THE show supporters spent a fun-filled and entertaining five days in the beautiful county of Northumberland in May.
Forty-four eager participants set off on their journey northwards, ably driven by Pepe, a touring coach driver with Stewarts Coaches, all looking forward to a busy and interesting time arranged by Carole Williams, wife of show chairman Francis Williams.
The journey would take a very long time and because of this there was only time for a couple of comfort stops instead of taking in the usual visit to an interesting site on the way.
Early on the Monday morning, after a sustaining breakfast at Derwent Manor Hotel, the group travelled to Beamish Open Air Museum.
This living museum of the North-East was founded by Frank Atkinson in 1970 and today consists of a town with authentic shops and businesses, among other areas of interest. There is also a pit village with a working school to demonstrate the old ways of education.
Some old railway locomotives are being restored in a large railway shed. There is also a church and old miners’ cottages which are available to view with the interesting addition of pit ponies in stables. Trams, restored buses and other vehicles are used to transport visitors around the beautiful 300-acre site.
Tuesday morning saw the group in Durham to view the magnificent cathedral, among the other delights of this beautiful city.
Built in 1093 to house the shrine of St Cuthbert, the cathedral has been an enduring place of pilgrimage, worship, welcome and hospitality for almost a millennium.
During the afternoon a visit to the botanic gardens was scheduled. The 10-hectare site is set among beautiful mature woodlands on the southern outskirts of Durham city and comprises an alpine garden, winter garden, bamboo grove and glass houses with a recently developed woodland garden and wildflower meadow.
University students have the opportunity here to conduct experiments and research different plant species.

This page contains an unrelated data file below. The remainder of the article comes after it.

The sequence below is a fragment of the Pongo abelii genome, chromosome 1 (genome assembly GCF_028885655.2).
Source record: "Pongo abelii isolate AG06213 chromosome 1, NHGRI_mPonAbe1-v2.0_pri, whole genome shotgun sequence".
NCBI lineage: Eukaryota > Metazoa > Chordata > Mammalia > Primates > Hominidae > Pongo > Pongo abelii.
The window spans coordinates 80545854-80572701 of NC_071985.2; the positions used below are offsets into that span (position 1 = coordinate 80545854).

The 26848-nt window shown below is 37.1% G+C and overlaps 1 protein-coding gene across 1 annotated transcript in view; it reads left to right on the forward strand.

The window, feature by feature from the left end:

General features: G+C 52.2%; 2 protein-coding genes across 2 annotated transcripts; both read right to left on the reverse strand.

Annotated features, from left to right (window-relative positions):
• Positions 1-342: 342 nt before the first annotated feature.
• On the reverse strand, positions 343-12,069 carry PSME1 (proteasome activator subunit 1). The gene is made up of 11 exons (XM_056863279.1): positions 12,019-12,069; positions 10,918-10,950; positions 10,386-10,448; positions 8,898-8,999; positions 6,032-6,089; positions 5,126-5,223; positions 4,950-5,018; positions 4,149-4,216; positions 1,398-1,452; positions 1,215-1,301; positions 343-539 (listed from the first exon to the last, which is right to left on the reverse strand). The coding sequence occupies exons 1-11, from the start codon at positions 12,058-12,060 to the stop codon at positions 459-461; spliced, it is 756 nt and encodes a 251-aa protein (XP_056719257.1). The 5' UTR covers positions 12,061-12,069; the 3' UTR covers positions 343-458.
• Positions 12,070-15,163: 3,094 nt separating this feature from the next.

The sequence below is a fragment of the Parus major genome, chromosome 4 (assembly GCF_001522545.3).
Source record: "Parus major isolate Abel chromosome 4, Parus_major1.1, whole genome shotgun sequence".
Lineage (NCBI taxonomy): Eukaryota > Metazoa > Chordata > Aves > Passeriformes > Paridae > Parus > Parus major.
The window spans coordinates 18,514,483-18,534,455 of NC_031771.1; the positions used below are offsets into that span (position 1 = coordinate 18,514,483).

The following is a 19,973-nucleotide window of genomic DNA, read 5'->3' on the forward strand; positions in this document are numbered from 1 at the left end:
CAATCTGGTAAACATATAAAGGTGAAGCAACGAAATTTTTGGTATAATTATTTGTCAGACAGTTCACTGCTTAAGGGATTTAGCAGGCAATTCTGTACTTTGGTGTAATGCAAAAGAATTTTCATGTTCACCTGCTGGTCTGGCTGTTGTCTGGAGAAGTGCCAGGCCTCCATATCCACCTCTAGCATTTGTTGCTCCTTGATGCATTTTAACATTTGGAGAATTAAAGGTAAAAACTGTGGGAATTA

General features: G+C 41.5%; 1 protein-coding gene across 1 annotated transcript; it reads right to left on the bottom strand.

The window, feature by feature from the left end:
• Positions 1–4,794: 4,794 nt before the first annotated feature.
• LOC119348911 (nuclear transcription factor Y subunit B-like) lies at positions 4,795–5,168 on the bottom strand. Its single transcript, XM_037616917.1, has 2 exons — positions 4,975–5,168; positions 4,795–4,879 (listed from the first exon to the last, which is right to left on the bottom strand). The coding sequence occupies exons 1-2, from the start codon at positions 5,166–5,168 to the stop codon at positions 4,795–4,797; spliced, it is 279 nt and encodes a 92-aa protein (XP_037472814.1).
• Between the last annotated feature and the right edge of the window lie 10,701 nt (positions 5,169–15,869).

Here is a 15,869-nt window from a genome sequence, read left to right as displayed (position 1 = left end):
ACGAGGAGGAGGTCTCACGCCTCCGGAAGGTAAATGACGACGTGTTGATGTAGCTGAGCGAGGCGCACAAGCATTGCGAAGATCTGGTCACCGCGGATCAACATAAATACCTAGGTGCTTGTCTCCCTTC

In the evening social time a certain male of the group was presented with some hand-knitted, multi-coloured shorts — rather long in the leg and bright of hue — which caused much hilarity.
Wednesday was an extremely full day and after a very early start, Pepe took us on a detour over the Scottish borders with its breathtaking views and then onwards to Bamburgh Castle with its scenic view of the Farne Islands. We had a brief saunter up and down the hill of this important and formidable building, originally built on a sub-volcanic rocky outcrop, which was previously home to native Britons and was the scene of many subsequent battles.
Journeying on to Alnwick via Jedburgh, where lunch and a bit of retail therapy ensued, the group arrived at the castle in fine spirits ready to explore and digest the setting for Downton Abbey, where the sumptuous state rooms are open to the public when the Duke and Duchess of Northumberland are not in residence.
Opportunity was available to visit the wonderful gardens with their cascading fountain and the interesting poison garden, growing plants such as cannabis and opium poppy.
Last but certainly not least was a visit to Cragside House and gardens, an extraordinary Victorian house, gardens and woodland now belonging to the National Trust.
Once the home of Lord Armstrong, a Victorian inventor, this was truly a wonder of its age. This was the first house in the world to be lit by hydro-electricity and is crammed full of gadgets, most of them still working.
There is also a strong pre-Raphaelite influence with William Morris-designed wallpapers, fabrics and tiles.
This last visit proved to be eventful for one member of the group who, upon seeing the Angel of the North during the journey, tried to prove that he could fly and took a tumble from the statue’s feet to the bottom of the mound.
This necessitated an early visit to the first aid post at Cragside but with a sling and some soothing words of comfort, he was able to continue his journey to the finish of yet another amazing sightseeing tour arranged by Carole and Francis.